It’s a book…well, to be honest, I can’t actually say anything about it without ruining everything. Let’s just say, there’s a train in it, and lots of magic. A magical train. And that is as far as I’ll go. Sorry. If it ever gets published—I am really proud of this one, so it has, I don’t know, maybe a 1% chance of actually getting accepted—then you’ll all find out what it is about!

I’m also turning the book I have posted on this blog into a full-fledged book. I don’t know what to do about the copy I already have on this blog though, because if the new book gets published, and someone—say, from the publishers—stumbles across this blog, and finds a similar piece of work on it, I might get in trouble for copyright, for copying myself! Anyway. That’s all stuff in the offing; I haven’t even got a single reply from a publisher yet, in my entire life.

There is bad news. The bad news is, despite being already in my twenties, I have never dated, or been on a date, or kissed a man, or even dabbled in anything close to a relationship.
Certainly, I am happy with the life I am living now, indulging in my passions part-time while working the rest of the time, but at night—and NOT for sexual reasons—I do get rather lonely, and feel it would be nice to cuddle up with someone. Preferably someone who is not my own mother. It’s just not the same.

I have considered online dating, but then, people tell me that’s a kettle of fish you have to be prepared to dip your toes into. You just never know who you might meet.

Let’s see. What else? Nothing, really. I have been sleeping an awful lot lately, since it is the long weekend here in Australia. It was Australia Day! A day to celebrate how wonderful it is to live in Australia, for all people. I do like Australia. It is my home, after all. Apart from the very rare racist person, in fact, it’s pretty excellent.

Well, that’s it from me. I am, for once, actually running out of things to say. In the past, many people have wronged me, or picked on me, and, as I live my life, and grow happier and more confident, I sometimes wish, with the taste of bitter regret in my mouth, that I had been as confident and sure as myself from the very beginning, instead of painfully shy and sensitive, and an easy target. Well, that’s really it. See you later.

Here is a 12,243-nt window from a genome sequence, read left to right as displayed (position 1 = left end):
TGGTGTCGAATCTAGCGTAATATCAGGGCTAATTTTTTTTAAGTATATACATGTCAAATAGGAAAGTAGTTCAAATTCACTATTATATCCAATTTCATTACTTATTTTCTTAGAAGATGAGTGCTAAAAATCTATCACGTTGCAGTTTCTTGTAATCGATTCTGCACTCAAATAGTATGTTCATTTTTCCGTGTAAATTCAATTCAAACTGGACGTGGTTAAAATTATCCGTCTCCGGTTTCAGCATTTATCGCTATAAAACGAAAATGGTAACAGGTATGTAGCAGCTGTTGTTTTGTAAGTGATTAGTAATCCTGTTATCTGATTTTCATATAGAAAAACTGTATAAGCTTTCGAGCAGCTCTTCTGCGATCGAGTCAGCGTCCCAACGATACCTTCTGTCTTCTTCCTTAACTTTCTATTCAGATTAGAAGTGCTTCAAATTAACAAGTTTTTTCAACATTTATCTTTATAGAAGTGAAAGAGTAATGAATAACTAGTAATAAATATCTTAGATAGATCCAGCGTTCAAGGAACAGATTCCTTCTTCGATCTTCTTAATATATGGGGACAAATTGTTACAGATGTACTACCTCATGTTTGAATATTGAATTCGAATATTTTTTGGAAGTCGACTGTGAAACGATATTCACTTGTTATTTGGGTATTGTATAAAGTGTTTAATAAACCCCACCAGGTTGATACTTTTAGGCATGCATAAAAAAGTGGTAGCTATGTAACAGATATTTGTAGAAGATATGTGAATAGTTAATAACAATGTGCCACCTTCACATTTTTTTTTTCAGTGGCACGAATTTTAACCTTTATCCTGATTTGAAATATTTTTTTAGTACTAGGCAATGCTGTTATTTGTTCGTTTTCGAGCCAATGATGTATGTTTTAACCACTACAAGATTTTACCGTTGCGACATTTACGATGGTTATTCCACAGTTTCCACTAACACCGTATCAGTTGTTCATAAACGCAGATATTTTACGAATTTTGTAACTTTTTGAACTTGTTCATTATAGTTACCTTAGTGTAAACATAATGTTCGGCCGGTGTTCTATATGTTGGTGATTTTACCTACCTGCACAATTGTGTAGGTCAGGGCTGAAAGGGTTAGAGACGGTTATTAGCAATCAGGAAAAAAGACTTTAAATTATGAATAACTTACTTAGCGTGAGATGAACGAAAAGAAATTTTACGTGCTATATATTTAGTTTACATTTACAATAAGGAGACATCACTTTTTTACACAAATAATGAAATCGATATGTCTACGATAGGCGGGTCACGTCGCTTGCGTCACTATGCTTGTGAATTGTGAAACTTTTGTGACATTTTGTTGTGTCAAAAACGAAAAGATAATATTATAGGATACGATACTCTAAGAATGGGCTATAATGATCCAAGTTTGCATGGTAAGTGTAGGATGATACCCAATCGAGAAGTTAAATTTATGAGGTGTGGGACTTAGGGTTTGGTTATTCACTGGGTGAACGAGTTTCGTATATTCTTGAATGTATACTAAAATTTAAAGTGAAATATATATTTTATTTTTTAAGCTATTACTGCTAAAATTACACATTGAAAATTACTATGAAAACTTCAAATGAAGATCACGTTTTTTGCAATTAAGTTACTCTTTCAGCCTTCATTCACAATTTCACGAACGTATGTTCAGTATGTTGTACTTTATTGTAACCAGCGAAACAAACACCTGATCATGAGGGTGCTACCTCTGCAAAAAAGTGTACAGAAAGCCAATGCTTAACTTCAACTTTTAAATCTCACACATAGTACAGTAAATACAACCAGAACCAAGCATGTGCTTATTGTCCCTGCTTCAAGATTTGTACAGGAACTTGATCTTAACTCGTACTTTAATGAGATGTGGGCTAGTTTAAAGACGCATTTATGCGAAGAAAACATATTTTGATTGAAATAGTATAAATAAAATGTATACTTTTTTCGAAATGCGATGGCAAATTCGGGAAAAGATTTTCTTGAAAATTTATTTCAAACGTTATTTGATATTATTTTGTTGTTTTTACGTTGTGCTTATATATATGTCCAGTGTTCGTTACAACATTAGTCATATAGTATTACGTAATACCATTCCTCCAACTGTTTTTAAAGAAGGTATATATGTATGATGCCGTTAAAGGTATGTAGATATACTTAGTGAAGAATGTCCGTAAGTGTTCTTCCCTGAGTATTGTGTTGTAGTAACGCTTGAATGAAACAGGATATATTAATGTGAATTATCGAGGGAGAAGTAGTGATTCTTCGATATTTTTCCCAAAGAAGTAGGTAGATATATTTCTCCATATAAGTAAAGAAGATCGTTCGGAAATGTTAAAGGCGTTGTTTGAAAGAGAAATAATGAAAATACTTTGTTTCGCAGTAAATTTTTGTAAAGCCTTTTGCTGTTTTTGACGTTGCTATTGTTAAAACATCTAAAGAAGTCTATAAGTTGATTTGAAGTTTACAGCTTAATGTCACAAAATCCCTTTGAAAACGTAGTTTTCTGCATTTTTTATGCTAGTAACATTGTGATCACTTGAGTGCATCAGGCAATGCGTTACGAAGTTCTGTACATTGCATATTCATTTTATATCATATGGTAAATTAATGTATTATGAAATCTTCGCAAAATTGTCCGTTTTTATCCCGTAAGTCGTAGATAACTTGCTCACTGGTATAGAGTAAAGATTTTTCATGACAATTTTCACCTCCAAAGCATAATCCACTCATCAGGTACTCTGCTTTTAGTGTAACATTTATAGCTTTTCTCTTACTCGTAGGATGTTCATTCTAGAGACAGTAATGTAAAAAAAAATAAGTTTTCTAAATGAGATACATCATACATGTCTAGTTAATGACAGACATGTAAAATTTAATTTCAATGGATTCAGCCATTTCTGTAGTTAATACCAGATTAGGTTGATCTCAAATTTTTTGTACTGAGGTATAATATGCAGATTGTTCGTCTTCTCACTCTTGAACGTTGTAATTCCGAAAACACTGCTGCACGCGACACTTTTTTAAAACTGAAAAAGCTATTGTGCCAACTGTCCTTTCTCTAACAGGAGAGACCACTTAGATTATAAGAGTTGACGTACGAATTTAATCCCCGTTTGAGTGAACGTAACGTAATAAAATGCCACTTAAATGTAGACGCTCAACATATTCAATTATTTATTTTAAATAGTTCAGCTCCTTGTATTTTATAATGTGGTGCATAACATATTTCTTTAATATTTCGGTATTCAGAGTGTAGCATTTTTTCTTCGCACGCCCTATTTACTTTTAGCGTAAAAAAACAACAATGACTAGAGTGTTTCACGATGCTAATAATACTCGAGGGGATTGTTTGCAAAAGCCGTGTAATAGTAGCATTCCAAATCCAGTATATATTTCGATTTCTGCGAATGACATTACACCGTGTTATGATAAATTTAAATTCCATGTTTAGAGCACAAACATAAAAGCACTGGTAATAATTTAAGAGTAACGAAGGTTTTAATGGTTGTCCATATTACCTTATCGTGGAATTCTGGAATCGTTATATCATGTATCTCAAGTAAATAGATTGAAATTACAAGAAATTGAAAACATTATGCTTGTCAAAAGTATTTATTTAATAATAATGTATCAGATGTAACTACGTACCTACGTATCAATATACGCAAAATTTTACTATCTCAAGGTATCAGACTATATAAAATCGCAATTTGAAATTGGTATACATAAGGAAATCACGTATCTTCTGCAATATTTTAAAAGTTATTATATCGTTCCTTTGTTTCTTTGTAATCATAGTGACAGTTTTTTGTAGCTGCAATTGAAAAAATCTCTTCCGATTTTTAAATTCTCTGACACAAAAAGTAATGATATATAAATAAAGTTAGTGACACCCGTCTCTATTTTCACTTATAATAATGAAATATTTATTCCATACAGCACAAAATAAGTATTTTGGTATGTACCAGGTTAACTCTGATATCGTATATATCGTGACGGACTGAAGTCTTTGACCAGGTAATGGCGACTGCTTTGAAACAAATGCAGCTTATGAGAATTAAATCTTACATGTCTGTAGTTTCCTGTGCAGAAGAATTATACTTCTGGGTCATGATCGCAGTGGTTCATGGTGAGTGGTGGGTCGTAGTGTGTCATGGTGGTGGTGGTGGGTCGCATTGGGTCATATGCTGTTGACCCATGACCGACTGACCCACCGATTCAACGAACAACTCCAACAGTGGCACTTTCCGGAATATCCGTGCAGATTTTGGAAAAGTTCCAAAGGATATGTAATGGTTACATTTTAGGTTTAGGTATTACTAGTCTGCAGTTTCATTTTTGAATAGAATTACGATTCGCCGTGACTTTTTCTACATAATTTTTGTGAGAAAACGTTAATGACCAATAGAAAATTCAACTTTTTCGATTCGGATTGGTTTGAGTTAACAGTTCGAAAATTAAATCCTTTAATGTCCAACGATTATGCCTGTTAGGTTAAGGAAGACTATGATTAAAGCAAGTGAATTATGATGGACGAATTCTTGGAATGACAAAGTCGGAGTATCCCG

PS: I sometimes get comments regarding music, and I would just like to say, just for the record, that Taylor Swift is practically all I ever listen to. As an INFP, her music resonates with me on a very deep, very great level, and I adore her, and ALL of her music.

Things INFPs Do That Make Others Think We Are Silly

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My life, thus far, has been a series of moments.

It’s interesting, isn’t it? The thousands of moments that make up life, the way time passes. The other day, I was sitting up in my bed, with my legs, encased in jeans, stretched out in front of me, and I thought, to myself, “Once upon a time, those had been short, tiny baby legs. Look at them now: so long, so grown-up.” It was a queer moment. I felt, for a second, as if I didn’t understand anything.

I don’t know what I want from life. Well, in terms of career, I know I want to be a writer, and to get published one day, but when it comes to love, to relationships, I have no idea—simply no idea. I suppose this is just part of what it means to be an INFP. Speaking of INFPs, I wrote a small series of funny quotes, showing things INFPs get up to that make others thing we’re, well, a little too “head up in the clouds” kind of men and women (or teenagers; I don’t think any children INFP read this blog, but then again, I could be wrong). So, here it is. I hope you like it.

Talk to things that shouldn’t be spoken to

INFP: “I think, dear pencil, that it is time for us to do some writey-whitey.”
Other people: “Is she talking to a pencil? She is talking to a pencil. I knew it. She is dumb-bat crazy, and weird.”

Get lost outside